In last week's article, we noted that it is an unfortunate reality that the COVID-19 pandemic is having a severe adverse impact on the economies of Caribbean countries, many of which are highly dependent on tourism. Many of our countries desperately want to return to some level of normalcy in order to save the economies from collapse.

But, while I get the anxiety created by the pandemic, I strongly implore our Caribbean governments not to bully the people into taking the COVID-19 vaccine as this is not good for our democracies. But some may say that the COVID-19 emergency situation requires tough measures to "in effect" compel residents to be vaccinated against COVID-19. In the last article, I noted that I hold a different view on that. I do not believe that the circumstances justify compelling people to be vaccinated. Let me explain my position.

First, if a government comes to a position that the current vaccines will be efficacious in significantly reducing the risks posed by the COVID-19 virus and in so doing assist the country to return to normalcy, then it is well within its rights to encourage its citizens and residents to take the vaccine. The government should consider all available information in arriving at its position and it should encourage its citizens to do the same in order for them to make good decisions about their health. Government sharing such information with citizens is encouraged, but the government must not share only the information that supports its position; it must also share all the contrary views as well and explain to the citizen why it arrived at its position. Many Caribbean governments do not do that well and this only leads citizens to distrust governments even more.

But if a government decides not to have honest discussions with citizens, it makes it even more abhorrent for them to ignore the genuine fears and concerns of the people. So, let us look at some more direct arguments regarding whether compelling people to be vaccinated with the current COVID-19 vaccines can be justified.

First, let us look at the true fatality rate from COVID-19 infections based on the global experience prior to the use of vaccines. A true fatality rate would compare deaths against the total number of infections. But total infections are not known and can only be estimated because the full scope of asymptomatic cases is difficult to measure. Based on such estimation, many experts believe the coronavirus likely kills 0.5% to 1% of people infected and they have noted that this risk varies by age, being extremely low among those below 20 years and as high as one in 6 among those over the age of 85.

Now the true fatality rate (TFR) is not the same as the case fatality rate (CFR) which is the rate of death from the disease when measured against the number of new infections confirmed by coronavirus testing. In the United States, that CFR was about 2% in August 2020. The COVID-19 CFR is generally expected to be significantly higher than the TFR.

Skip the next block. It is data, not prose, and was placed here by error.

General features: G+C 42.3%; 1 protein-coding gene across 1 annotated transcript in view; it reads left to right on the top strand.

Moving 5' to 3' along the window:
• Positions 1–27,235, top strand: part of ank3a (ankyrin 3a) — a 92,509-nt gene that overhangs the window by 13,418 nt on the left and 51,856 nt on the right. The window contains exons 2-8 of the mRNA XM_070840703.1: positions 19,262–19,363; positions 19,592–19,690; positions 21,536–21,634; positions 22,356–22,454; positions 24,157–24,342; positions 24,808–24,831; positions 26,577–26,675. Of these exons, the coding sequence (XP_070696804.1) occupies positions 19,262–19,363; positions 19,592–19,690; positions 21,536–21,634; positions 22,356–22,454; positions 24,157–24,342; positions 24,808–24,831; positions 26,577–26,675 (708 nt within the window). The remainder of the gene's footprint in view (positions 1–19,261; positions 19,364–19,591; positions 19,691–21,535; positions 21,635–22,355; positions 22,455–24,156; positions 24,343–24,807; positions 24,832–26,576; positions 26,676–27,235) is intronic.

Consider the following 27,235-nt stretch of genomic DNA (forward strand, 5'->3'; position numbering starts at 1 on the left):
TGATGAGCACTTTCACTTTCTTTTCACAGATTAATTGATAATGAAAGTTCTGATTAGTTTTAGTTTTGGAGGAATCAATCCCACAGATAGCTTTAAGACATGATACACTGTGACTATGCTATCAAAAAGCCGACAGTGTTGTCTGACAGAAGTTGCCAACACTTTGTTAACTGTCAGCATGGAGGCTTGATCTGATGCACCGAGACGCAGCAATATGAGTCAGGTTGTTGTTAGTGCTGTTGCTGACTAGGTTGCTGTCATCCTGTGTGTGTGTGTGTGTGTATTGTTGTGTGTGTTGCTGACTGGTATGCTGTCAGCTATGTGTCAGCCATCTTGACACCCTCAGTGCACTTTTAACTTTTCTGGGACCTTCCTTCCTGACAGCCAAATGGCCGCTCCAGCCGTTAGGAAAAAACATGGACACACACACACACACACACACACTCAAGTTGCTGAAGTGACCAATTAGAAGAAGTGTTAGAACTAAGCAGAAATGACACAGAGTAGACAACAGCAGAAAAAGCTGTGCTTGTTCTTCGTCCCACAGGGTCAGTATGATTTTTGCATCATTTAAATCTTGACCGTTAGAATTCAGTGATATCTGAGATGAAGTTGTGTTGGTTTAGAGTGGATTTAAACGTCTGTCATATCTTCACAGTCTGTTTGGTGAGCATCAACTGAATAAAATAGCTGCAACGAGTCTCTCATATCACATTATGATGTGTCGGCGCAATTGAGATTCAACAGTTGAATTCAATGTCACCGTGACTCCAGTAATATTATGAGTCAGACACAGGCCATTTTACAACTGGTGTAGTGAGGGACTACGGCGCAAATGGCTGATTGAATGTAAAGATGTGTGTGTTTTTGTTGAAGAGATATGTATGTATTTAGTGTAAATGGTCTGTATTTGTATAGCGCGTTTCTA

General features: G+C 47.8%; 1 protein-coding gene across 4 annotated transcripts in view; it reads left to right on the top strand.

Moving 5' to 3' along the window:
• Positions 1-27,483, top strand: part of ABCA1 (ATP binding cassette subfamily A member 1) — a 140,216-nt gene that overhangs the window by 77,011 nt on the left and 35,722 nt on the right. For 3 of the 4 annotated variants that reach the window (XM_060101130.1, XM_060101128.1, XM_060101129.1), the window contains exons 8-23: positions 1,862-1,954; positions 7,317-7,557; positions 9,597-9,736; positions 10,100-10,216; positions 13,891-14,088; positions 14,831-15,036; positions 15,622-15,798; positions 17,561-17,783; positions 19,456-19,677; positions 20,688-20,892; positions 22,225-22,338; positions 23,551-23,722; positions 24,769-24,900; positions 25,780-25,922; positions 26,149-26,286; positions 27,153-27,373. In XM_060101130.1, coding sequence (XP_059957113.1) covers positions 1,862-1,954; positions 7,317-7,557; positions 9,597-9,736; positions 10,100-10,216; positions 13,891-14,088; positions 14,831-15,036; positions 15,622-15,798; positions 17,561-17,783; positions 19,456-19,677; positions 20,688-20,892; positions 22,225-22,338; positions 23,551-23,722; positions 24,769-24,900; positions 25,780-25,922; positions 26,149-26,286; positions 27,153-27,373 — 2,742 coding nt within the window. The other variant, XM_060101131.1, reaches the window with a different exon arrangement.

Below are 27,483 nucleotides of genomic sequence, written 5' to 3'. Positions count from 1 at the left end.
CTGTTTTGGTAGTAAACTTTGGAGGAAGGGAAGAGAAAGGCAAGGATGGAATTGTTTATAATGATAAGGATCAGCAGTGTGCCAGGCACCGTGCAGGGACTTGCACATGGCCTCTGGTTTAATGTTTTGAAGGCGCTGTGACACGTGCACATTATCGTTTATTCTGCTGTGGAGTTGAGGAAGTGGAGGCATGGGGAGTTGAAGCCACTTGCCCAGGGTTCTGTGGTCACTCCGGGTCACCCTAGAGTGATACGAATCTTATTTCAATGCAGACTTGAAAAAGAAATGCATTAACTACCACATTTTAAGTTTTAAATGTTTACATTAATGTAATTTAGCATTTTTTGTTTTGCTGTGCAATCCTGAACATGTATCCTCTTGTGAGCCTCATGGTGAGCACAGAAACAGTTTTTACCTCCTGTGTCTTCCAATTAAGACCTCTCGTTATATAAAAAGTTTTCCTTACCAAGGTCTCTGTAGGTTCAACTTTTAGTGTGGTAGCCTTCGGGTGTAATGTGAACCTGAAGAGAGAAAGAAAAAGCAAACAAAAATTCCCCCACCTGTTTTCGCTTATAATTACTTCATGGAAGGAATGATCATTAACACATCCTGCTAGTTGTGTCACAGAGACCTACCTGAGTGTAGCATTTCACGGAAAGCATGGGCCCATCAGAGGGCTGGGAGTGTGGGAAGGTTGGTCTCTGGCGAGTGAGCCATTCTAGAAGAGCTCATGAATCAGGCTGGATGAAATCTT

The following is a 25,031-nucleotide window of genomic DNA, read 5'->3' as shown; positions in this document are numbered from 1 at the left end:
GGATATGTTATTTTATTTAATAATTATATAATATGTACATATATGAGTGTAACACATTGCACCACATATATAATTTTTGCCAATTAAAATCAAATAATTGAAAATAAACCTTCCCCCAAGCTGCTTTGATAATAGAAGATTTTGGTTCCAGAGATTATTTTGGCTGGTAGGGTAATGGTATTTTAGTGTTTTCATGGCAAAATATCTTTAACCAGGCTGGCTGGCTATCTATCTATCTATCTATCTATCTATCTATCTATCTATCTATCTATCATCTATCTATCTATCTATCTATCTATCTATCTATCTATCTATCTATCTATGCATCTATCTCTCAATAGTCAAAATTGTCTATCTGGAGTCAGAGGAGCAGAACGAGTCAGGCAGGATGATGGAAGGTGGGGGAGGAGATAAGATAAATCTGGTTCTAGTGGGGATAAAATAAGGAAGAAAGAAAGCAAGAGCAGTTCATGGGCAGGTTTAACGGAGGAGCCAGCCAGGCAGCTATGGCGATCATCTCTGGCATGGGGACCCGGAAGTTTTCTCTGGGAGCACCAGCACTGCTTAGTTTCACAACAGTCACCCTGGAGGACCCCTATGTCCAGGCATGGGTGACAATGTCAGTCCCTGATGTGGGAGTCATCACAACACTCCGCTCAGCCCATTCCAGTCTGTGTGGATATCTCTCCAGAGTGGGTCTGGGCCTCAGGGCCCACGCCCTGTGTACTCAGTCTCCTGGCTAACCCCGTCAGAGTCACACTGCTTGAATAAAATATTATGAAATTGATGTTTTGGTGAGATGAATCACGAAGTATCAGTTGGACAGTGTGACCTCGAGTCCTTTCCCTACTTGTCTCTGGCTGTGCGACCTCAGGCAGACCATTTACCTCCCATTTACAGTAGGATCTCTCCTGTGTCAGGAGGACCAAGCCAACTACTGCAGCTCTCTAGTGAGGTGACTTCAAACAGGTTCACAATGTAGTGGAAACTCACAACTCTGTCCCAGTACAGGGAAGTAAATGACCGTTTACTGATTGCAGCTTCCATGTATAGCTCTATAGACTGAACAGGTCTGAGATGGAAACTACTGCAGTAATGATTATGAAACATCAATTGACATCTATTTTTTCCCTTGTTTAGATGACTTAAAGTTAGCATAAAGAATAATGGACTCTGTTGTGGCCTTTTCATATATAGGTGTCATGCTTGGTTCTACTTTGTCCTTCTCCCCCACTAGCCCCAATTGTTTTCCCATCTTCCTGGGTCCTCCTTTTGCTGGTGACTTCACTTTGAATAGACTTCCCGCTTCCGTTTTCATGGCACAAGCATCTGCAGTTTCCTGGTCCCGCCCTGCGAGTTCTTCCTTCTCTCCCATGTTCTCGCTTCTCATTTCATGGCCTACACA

Some studies suggest that the TFR could be much lower than 0.5%. In one such study, a team from Indiana University and Indiana University School of Medicine, using data for Indiana as of April 2020, showed that for the overall non-institutionalized population of the state, the infection fertility rate (IFR) came out to be 0.26 percent. In other words, for every 10,000 people in the community who had gotten infected, an estimated 26 died. Moreover, the average age at death was found to be 76.9 years.

For such a low mortality rate, is it justified to compel citizens to take a COVID-19 vaccine that entails the use of a technology that was not before used on the human population, one for which the likely long-term effects are debated by experts, one that has only been granted approval for emergency use in the US and Europe? In effect the current vaccine use is experimental especially given the nature of the technology. In that regard, even though the vaccines proved to be safe in clinical trials, there are those with grave concerns over the likely long-term impacts, and there is no scientific information to suggest that those concerns are misplaced. Moreover, even though the current vaccines are effective against the original strain of the virus which they were designed to fight, some experts are concerned that the current vaccines may not be effective against some potential new strains that may develop. In fact, evidence is beginning to surface regarding viral breakthrough cases, i.e. persons getting infected after they had been vaccinated. While that occurrence is currently very low in the US, there is mounting evidence that some new cases are attributable to new strains.

Do you see what we are saying so far? The circumstances do not seem to warrant compelling people to take the covid-19 vaccines. Let us continue to discuss next week.

Kent Vital Economist